Sunday, June 15, 2014

Reading Through History: Betsy and Tacy Go Over the Big Hill by Maud Hart Lovelace (1942)

Betsy and Tacy Go Over the Big Hill is the third book of the Betsy-Tacy series, in which the three main characters, Betsy, Tacy, and Tib turn ten years old. Feeling quite grownup, the girls make their way over the big hill for the first time, exploring the interesting people and cultural experiences to be found there. In addition to making friends with a Syrian girl and defending her from racist bullies, they also fall in love with the King of Spain, perform in an Entertainment at school, and get into a huge quarrel with big sisters Julia and Katie.

It’s hard to remember as I read that these books are as old as they are. They read very much like contemporary middle grade historical fiction, and this story in particular addresses very contemporary issues. This book takes on topics like immigration, diversity, and racism and presents very progressive viewpoints on each one. There is a big emphasis on American nationalism, but there is also a deep appreciation for the roots of the girls’ Syrian neighbors, and for the customs that followed them from their home country. Though the three girls are fascinated with kings and queens, other characters in the story express different political opinions that subtly express some of the unrest that was driving immigrants from their homelands in the early 1900s.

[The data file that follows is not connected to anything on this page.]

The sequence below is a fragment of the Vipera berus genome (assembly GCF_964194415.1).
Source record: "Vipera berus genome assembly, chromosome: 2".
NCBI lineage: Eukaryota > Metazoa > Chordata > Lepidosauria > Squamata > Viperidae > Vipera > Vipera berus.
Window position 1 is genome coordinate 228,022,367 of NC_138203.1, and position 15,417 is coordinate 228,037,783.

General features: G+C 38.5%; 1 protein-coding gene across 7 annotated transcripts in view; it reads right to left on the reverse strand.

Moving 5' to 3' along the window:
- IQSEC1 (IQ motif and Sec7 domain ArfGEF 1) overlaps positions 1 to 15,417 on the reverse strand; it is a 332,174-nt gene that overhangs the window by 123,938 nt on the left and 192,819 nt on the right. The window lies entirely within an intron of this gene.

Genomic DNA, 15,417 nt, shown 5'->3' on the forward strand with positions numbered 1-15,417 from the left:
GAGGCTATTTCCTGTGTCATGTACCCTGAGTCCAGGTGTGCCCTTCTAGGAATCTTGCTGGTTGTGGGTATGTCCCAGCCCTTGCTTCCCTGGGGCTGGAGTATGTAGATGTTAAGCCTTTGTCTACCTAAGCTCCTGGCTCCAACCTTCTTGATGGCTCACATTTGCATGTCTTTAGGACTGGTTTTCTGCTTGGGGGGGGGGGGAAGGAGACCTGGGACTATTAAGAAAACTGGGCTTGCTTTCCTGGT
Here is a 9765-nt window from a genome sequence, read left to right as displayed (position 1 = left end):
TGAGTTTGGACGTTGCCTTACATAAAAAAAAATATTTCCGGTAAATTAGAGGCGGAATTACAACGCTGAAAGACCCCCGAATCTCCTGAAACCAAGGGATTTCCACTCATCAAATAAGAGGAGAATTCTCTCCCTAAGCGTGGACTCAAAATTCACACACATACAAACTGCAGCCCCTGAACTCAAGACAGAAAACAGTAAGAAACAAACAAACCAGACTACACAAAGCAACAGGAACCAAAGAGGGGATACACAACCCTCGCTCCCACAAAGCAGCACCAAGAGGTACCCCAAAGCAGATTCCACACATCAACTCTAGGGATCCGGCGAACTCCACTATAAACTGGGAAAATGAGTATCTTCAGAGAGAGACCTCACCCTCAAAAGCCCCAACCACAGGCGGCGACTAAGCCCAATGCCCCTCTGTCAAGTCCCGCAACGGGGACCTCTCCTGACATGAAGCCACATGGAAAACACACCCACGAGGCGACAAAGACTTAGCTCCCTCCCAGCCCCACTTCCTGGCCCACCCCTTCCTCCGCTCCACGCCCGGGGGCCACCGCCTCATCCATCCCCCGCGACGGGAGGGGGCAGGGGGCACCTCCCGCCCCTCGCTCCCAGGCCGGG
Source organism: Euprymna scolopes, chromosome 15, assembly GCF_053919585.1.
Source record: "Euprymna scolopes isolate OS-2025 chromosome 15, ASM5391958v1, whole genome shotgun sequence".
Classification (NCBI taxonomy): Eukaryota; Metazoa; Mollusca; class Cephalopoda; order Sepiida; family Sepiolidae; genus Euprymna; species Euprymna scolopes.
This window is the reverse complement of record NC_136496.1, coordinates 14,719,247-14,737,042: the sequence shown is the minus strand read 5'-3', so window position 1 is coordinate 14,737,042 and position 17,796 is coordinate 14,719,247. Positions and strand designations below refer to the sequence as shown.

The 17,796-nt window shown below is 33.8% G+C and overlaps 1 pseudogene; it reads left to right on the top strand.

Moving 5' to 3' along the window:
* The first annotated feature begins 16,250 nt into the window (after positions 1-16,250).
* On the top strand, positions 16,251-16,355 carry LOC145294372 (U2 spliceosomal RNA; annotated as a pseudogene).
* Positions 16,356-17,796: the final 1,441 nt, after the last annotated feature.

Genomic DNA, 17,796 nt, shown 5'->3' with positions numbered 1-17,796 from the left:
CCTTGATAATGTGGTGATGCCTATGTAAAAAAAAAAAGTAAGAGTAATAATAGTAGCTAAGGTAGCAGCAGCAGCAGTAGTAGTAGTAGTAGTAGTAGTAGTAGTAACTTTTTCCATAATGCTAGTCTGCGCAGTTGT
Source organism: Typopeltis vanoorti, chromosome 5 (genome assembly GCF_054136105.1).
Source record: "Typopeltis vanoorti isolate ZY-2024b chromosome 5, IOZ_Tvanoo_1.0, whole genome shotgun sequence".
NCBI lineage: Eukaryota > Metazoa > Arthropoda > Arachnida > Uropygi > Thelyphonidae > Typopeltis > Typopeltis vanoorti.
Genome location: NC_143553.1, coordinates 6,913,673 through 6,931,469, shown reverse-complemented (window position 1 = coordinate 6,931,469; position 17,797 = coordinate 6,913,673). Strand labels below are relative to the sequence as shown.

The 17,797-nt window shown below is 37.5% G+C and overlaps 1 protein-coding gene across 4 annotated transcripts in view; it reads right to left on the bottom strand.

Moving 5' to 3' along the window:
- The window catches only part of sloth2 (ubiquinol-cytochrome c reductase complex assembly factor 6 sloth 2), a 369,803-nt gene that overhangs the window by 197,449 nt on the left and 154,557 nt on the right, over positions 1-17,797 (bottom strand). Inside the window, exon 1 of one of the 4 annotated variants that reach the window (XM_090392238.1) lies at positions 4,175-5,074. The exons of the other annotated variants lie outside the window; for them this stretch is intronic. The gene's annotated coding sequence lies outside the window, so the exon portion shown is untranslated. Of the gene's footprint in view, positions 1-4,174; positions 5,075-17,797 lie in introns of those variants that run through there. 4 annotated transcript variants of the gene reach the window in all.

Politics aside, this book is also notable for being the first Betsy-Tacy book with a true plot. While the first two books were more episodic, this one has several threads running through it that culminate in one satisfying conclusion. This book also introduces a bit more tension into the girls’ relationship with Julia and Katie, which adds some conflict and drama to the story without sacrificing the overall gentle wholesomeness of the series. It’s also so refreshing to read a story in which the only romance is an imagined courtship between young girls and a young king. This book assumes an innocence on the part of ten-year-old girls that is developmentally appropriate and hugely encouraging.

I love the way these books grow up along with their main characters. I believe this is part of why they are perennially popular - readers can follow Betsy to adulthood, and then pass the books on to their children to begin the cycle all over again. I’m looking forward to seeing what new and interesting things twelve-year-old Betsy, Tacy, and Tib will do in Betsy and Tacy Go Downtown.

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